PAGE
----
Synopses & Reviews
Franklin Delano and Eleanor Roosevelts marriage is one of the most celebrated and scrutinized partnerships in presidential history. It raised eyebrows in their lifetimes and has only become more controversial since their deaths. From FDRs lifelong romance with Lucy Mercer to Eleanors purported lesbianism—and many scandals in between—the American public has never tired of speculating about the ties that bound these two headstrong individuals. Some claim that Eleanor sacrificed her personal happiness to accommodate FDRs needs; others claim that the marriage was nothing more than a gracious façade for political convenience. No one has told the full story until now.
In this groundbreaking new account of the marriage, Hazel Rowley describes the remarkable courage and lack of convention—private and public—that kept FDR and Eleanor together. She reveals a partnership that was both supportive and daring. Franklin, especially, knew what he owed to Eleanor, who was not so much behind the scenes as heavily engaged in them. Their relationship was the product of FDR and Eleanors conscious efforts—a partnership that they created according to their own ambitions and needs.
In this dramatic and vivid narrative, set against the great upheavals of the Depression and World War II, Rowley paints a portrait of a tender lifelong companionship, born of mutual admiration and compassion. Most of all, she depicts an extraordinary evolution—from conventional Victorian marriage to the bold and radical partnership that has made Franklin and Eleanor Roosevelt go down in history as one of the most inspiring and fascinating couples of all time.
"'In my view, the Roosevelts' bond was political in every sense of the word,' writes Rowley, who also argues that despite the difficulties in their marriage, Eleanor and Franklin Roosevelt always genuinely loved each other. And the difficulties in the marriage were many: Franklin's domineering mother; his flirtatiousness with attractive women; Eleanor's long, maddening retreats into self-righteous silence whenever she was hurt or angry. After 11 years of marriage, Eleanor offered Franklin a divorce upon discovering his affair with her social secretary, Lucy Mercer (she, not Eleanor, would be with FDR when he died). But after he was struck by polio in 1921, she tolerated Franklin's long romance with his secretary, Missy LeHand, while FDR allowed Eleanor her romantic relationships with her chauffeur, Earl Miller, and journalist Lorena Hickok. Despite Rowley's (Christina Stead) cheerleading that the cousins' conflicts brought out their courage and radicalism, and that they loved with a generosity of spirit that withstood betrayal, FDR emerges as a narcissist while Eleanor carved a spectacular life for herself out of a flawed marriage. While much of this story is familiar, the book is nonetheless an engrossing account of an unusual pairing of two extraordinary people. 8 pages of b&w illus. (Nov.)" Publishers Weekly (Copyright PWyxz LLC)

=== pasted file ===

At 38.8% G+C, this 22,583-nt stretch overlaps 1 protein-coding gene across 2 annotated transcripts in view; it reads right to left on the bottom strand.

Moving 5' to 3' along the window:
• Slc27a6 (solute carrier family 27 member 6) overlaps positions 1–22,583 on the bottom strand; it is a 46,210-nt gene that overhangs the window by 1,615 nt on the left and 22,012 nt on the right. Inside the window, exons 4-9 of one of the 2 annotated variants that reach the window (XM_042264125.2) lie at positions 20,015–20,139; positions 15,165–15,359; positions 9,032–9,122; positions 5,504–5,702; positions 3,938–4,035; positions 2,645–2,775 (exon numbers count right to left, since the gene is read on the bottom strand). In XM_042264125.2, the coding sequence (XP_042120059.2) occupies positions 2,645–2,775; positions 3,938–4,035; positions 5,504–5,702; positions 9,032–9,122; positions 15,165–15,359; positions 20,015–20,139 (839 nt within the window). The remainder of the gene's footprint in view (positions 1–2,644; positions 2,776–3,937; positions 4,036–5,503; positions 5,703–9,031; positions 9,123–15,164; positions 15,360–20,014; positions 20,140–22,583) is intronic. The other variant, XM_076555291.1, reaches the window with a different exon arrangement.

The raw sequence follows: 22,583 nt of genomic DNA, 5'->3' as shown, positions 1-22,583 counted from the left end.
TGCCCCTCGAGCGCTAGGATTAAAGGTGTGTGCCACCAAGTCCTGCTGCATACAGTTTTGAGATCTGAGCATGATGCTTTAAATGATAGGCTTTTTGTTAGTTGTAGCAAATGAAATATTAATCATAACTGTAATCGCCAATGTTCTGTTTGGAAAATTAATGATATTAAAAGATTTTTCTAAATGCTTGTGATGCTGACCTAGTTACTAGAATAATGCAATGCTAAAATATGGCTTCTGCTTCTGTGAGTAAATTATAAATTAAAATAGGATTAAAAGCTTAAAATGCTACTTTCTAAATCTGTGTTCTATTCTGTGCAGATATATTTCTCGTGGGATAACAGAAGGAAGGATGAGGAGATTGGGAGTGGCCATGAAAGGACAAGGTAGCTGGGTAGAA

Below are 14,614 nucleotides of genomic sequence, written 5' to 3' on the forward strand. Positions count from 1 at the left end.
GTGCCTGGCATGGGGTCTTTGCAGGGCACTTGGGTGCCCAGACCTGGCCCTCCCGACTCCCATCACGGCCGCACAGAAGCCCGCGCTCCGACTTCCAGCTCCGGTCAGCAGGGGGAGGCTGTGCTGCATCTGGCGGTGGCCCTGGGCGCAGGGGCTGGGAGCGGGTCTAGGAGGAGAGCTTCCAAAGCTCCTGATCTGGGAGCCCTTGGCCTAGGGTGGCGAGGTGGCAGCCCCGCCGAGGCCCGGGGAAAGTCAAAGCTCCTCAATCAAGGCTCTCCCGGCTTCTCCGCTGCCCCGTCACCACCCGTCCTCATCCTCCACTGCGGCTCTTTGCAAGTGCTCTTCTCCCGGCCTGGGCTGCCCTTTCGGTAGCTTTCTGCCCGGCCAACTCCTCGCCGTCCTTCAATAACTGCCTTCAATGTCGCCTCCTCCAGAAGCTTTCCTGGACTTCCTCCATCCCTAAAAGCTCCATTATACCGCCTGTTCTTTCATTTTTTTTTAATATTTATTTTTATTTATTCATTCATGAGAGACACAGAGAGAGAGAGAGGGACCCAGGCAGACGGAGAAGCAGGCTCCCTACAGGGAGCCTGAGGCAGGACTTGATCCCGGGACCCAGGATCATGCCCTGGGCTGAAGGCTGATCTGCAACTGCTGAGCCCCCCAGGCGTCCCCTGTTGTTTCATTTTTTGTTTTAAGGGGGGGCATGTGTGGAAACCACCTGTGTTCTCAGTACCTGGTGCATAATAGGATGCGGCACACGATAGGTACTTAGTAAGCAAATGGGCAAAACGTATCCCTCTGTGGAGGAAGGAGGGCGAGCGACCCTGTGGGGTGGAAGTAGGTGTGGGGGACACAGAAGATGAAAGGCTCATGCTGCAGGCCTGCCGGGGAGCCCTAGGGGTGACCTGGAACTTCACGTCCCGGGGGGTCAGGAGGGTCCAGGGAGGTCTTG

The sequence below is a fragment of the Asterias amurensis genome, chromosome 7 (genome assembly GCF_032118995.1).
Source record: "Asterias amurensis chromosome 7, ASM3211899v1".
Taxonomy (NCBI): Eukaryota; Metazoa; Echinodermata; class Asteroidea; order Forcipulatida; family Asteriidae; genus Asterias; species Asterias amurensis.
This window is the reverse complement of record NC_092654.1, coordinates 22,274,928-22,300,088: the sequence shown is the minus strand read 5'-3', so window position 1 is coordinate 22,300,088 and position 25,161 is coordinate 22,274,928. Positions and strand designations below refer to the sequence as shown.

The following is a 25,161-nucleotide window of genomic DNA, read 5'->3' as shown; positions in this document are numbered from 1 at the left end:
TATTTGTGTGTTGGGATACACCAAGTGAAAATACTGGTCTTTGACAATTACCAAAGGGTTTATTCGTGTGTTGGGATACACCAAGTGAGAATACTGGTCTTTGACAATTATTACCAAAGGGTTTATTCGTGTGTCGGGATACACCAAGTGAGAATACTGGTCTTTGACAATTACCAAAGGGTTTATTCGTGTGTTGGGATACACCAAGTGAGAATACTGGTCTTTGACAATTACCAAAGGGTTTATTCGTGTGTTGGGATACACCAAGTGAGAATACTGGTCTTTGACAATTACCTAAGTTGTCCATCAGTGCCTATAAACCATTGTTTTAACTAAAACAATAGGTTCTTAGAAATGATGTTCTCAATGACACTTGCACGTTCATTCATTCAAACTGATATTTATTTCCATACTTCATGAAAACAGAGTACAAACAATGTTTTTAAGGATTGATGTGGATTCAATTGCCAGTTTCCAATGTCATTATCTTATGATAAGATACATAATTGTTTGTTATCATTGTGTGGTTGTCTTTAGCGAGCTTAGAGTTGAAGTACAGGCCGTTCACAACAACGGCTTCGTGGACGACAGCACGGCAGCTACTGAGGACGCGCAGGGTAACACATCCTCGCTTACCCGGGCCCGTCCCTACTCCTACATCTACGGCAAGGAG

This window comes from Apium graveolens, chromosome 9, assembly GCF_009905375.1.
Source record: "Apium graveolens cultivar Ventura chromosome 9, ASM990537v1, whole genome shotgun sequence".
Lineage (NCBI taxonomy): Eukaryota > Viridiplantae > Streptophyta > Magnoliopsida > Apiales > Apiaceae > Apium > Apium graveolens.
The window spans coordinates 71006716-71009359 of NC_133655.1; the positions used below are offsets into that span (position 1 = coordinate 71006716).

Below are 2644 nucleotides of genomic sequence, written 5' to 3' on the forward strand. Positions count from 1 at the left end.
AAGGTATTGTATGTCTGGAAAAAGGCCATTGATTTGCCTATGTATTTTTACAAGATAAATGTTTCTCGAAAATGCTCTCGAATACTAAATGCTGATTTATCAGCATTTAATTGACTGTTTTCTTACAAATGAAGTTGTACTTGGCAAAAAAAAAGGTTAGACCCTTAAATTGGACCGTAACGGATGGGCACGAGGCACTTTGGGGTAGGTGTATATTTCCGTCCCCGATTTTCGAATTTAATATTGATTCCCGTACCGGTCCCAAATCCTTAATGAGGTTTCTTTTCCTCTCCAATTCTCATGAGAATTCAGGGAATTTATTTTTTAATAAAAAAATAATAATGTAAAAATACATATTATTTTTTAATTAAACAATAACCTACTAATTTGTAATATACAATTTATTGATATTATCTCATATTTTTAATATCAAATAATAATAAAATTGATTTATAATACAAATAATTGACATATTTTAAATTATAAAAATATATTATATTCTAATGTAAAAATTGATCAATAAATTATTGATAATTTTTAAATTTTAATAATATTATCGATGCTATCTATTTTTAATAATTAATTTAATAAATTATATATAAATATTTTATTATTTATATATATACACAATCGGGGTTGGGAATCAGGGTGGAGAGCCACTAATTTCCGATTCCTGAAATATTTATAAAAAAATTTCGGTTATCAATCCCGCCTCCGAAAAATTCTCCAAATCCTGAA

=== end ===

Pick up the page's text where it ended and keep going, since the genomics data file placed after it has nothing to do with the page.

"A focused account of a complex marriage that continues to fascinate." Kirkus Reviews
"Rowley, refreshingly,...paints a compulsively readable portrait of a vibrant partnership and a successful, albeit unconventional, marriage that nevertheless suited the ambitions and the temperaments of each partner." Booklist
"Without resort to sensationalism, the author turns a familiar story into a page-turner, bringing out the nuances of this marriage and of their relationships with others around them without demeaning either FDR or ER." Library Journal
In this groundbreaking new account of their marriage, Rowley describes the remarkable courage and lack of convention--private and public--that kept Franklin and Eleanor Roosevelt together.
A Los Angeles Times Bestseller
In this groundbreaking account of the marriage, critically acclaimed biographer Hazel Rowley describes the remarkable courage and lack of convention---private and public---that kept FDR and Eleanor together. She reveals a partnership that was both supportive and daring. Most of all, she depicts an extraordinary evolution---from conventional Victorian marriage to the bold and radical partnership that has made Franklin and Eleanor Roosevelt go down in history as one of the most inspiring and fascinating couples of all time.
About the Author
Hazel Rowley (1951-2011) was born in London and educated in England and Australia. She moved to the United States in the late 1990s and lived in New York City. She was the author of critically acclaimed biographies. Christina Stead: A Biography was a New York Times Best Book, and Richard Wright: The Life and Times was a Washington Post Best Book. Tête-à-Tête: Simone de Beauvoir and Jean-Paul Sartre has been translated into twelve languages. Rowley was the recipient of fellowships from the Radcliffe Institute and the Rockefeller Foundation.